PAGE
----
We’re going to be okay. The kids are alright.
3. We aren’t going to war, or at least not yet.
I tend to a be pacifist in my every day life, but as someone with a political science background, I do believe that sometimes wars are a necessary evil.
However, I would like nations to avoid wars whenever possible. The reason being: even when they are justified, there are always innocents who are hurt or killed aka the “collateral damage”. Plus, the emotional and physical scars that war leaves on both veterans and civilians much longer than most ever realize.
In the Syria situation, the world is seeing how diplomacy may be effectively used to prevent going to war.
I often felt that the art of diplomacy was one of the many things that was lost following 9/11 and the war on terrorism.
Perhaps we are finally finding it again.
4. People are more accepting than ever of “alternative” lifestyles/living situations.
Even before the Supreme Court overturned the Defense of Marriage Act, numerous polls showed that Americans are more tolerant than they ever have been when it comes to gay people and the majority believe that same-sex couples should have the right to marry.
This is excellent news, whether you happen to be gay, straight, bisexual, transgendered, etc or whether or not you are married or unmarried.
More and more people are realizing that one size does not fit all.
A relationship no longer has to mean a man or a woman. It also doesn’t have to mean married, monogamous or life-long or any of the things that people used to automatically envision when they heard they word.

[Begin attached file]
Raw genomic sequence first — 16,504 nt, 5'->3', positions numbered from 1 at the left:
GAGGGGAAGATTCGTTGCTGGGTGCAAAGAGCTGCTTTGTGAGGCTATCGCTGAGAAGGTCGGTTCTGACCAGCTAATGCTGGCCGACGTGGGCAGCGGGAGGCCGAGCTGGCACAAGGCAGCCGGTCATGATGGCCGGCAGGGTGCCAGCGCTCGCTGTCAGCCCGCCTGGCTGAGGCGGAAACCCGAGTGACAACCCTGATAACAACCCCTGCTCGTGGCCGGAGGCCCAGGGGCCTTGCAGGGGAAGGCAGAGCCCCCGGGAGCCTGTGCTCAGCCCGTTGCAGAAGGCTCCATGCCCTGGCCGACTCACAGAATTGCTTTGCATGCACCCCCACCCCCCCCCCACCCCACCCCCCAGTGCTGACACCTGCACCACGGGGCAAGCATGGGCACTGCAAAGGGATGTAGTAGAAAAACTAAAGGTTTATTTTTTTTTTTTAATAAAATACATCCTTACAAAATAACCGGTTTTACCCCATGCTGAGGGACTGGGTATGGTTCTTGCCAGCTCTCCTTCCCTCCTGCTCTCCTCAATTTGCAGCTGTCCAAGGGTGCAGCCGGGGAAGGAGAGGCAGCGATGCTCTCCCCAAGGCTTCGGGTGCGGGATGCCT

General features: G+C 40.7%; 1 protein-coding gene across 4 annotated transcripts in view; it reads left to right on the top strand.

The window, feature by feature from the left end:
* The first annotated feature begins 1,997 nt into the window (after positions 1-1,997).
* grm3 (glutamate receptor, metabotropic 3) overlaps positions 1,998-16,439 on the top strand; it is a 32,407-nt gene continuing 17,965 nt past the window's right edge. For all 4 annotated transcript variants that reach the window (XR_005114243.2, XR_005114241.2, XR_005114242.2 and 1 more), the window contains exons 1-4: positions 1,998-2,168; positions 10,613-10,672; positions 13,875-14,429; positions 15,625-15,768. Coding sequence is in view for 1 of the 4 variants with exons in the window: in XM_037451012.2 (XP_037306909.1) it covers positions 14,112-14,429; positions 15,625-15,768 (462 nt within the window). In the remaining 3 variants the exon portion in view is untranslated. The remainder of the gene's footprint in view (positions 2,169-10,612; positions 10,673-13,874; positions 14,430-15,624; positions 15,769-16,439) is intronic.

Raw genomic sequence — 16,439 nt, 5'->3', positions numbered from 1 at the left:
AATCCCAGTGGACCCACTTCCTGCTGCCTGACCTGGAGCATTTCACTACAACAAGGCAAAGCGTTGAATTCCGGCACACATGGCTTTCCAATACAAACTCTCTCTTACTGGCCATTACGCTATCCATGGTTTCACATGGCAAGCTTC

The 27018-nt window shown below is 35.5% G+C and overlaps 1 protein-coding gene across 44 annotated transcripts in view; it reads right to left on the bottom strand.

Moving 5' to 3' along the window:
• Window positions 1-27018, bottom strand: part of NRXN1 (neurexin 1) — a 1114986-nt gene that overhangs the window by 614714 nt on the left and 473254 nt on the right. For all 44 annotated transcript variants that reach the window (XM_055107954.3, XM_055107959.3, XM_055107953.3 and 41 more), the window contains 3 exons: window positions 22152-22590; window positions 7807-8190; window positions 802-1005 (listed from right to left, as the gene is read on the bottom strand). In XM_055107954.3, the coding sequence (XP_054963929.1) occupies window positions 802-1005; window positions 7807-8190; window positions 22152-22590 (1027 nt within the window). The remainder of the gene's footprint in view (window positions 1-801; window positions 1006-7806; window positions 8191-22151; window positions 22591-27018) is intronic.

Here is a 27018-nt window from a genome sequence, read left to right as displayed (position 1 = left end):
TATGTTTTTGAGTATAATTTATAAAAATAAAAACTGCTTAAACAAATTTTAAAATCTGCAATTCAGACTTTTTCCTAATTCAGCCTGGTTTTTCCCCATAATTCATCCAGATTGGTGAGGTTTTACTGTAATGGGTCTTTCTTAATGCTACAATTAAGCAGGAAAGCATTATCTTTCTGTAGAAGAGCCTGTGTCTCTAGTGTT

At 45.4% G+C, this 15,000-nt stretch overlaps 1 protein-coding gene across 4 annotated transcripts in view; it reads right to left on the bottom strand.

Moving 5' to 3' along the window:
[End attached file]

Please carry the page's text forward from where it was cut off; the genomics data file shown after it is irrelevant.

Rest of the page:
Even many of those who are fairly straight and vanilla (read: me) really don’t care what consenting adults do in private nor do they automatically judge them because they have an arrangement that may be a little odd or unfamiliar to them. Live and let live seems to be the motto.
Generally speaking, the more love and tolerance we have for everyone, the better off all of us are.
5. There are still people who are in love and falling in love.
Okay. I know from experience that when one is nursing a broken heart, often the last thing they want is to hear stories about other people who are in love. Sometimes it can feel like someone is pouring salt on an open wound and it can make even the most optimistic person channel their inner cynic and say, “Yeah. Well, just wait when it ends!”
Still, knowing that there is still love out there is comforting. There seems to add credence to the theory that there really is someone out there for everyone—or at least nearly everyone.
Just anecdotally speaking, I know more and more people well over the age of 50 who are falling in love and building new relationships which just seems to strengthen the belief that love doesn’t have an age limit, and there really isn’t such a thing as “too late” when it comes to finding a partner.
While there are always going to be bad things happening in the world, there is also a lot of good going on if you stop to look for it.
Rather than just nodding your head in agreement to the statement that the world is going to hell in a hand basket, stop and ask yourself if that really is the case. You may be surprised by what you find.
Ideally, realizing the the world isn’t such a bad place may cause you to re-examine what is happening in your own life and perhaps see the positive things that are already there.
It can’t hurt.
Seek and you shall find.
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Ed: Catherine Monkman